Paying Attention to Details

Luang Por Pasanno • May 2012

When bringing Dhamma practice into our daily lives, it’s important that we pay attention to the ordinary little details around us. If we hold to a broad, nebulous “just be mindful” attitude, we’re unlikely to be clear about what we’re doing. So it’s important to keep ourselves from overlooking things, especially while living in community as we do here at the monastery.

Through our attention to ordinary details, we cultivate an attitude of mindfulness that’s sharp and connected with what’s happening around us—an attitude that is central to our training. Over time, this attitude permeates the way we relate to our minds and our experiences. That’s critical because our defilements don’t advertise themselves by holding up big signs that say, “Greed! Hatred! Delusion!” We need to look closely if we’re to discern and understand the nuances of the attachment and delusion we experience. If we haven’t cultivated the habit of paying attention to details—both external and internal—if we don’t put forth the extra effort required for that, then we’ll miss many significant aspects of our practice.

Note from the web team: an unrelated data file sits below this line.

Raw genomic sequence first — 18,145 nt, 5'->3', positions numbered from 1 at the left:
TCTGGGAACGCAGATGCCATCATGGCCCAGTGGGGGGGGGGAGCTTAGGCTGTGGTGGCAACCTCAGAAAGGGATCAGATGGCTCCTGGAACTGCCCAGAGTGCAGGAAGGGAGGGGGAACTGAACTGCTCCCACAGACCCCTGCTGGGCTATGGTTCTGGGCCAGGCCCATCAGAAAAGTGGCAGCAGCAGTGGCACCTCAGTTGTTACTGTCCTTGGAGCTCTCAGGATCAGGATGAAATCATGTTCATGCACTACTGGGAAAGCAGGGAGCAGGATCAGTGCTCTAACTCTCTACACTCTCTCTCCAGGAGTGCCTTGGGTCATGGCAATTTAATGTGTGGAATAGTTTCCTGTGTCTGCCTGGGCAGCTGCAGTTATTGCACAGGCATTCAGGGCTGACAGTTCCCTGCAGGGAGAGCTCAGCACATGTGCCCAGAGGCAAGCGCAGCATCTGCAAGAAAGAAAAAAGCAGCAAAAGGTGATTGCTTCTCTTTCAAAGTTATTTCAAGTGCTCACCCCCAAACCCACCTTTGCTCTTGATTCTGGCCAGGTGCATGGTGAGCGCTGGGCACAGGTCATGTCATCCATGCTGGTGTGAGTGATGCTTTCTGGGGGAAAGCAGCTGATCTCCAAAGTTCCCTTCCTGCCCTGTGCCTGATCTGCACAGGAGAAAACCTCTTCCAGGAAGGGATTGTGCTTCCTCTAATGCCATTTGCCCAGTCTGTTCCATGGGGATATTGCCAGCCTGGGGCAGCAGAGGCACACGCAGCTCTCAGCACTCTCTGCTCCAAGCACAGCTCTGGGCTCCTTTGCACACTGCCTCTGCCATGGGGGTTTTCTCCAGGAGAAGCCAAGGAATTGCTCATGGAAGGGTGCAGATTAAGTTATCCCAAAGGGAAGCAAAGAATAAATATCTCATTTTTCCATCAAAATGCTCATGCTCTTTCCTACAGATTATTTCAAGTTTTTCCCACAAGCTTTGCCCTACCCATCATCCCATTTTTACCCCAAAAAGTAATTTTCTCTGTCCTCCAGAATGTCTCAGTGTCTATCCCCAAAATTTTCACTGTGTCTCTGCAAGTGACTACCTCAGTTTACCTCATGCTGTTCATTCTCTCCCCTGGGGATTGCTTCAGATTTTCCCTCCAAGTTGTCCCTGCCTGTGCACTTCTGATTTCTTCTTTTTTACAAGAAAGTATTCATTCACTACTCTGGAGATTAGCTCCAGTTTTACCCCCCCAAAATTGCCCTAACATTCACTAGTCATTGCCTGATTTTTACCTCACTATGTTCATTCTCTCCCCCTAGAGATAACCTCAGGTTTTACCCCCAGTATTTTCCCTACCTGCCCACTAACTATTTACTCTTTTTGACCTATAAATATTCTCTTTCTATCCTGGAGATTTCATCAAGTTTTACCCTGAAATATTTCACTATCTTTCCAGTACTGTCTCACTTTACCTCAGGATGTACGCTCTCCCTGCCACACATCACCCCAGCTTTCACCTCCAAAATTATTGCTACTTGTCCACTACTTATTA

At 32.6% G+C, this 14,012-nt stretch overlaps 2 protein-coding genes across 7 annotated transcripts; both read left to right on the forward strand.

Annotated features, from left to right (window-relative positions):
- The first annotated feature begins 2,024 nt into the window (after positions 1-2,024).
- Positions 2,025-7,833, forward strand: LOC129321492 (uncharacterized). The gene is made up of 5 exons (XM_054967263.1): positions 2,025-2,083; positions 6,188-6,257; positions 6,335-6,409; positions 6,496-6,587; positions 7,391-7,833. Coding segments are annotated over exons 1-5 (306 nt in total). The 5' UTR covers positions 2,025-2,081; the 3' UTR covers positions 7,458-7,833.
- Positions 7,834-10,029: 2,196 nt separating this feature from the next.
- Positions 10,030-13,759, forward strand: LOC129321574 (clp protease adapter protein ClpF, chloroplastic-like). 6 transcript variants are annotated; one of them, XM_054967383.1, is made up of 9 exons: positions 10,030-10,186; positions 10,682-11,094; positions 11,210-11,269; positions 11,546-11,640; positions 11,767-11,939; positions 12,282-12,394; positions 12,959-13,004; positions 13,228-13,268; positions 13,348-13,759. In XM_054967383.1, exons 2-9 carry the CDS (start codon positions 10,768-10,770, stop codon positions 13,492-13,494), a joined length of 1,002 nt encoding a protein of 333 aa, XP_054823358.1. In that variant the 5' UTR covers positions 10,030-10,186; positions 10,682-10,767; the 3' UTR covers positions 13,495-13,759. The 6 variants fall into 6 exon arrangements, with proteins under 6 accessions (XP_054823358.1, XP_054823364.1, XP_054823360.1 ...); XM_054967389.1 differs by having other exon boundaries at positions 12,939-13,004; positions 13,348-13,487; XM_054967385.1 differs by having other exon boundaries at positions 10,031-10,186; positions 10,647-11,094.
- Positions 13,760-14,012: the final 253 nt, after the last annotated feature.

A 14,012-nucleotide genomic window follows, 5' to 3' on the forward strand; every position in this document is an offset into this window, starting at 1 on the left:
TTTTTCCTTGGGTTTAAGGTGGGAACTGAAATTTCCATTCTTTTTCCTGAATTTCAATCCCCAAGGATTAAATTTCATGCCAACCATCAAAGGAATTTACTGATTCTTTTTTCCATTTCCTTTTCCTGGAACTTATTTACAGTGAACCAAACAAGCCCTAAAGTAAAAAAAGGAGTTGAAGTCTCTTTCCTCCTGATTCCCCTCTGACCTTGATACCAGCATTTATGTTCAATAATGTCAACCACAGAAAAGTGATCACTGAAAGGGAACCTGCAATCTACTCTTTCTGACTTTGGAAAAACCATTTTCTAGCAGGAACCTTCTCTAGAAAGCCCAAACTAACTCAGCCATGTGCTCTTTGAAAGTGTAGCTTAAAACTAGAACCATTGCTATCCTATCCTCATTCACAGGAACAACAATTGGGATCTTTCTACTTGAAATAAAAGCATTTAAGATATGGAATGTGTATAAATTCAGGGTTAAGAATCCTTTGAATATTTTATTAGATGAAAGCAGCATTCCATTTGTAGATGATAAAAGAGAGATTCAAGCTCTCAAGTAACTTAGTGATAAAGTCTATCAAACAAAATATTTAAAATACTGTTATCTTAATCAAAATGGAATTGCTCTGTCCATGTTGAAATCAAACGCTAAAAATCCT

The Buddha pointed to yoniso manasikāra as a vital part of the path. It refers to skillful and wise reflection and close attention to the root of things. This quality doesn’t pop up by itself like a mushroom in the fall; it has to be cultivated. In our ordinary day-to-day activities, we can support this cultivation by again paying attention to details. We do this, for instance, by making a continuous effort to notice when any little thing needs doing, such as returning a tool to its proper place, and then doing what’s called for, even if it’s not “our job.” When everyone pays attention and takes responsibility like that, the monastery functions beautifully.

The Buddha based this entire path of liberation upon the experience of dissatisfaction, discomfort, stress, suffering—dukkha. Paying attention to details is a doorway though which we can learn what leads to dukkha and what doesn’t. While it may seem like a small thing, this attention is essential if we’re to live our lives skillfully and in a way that opens us to the possibility of true peace and freedom.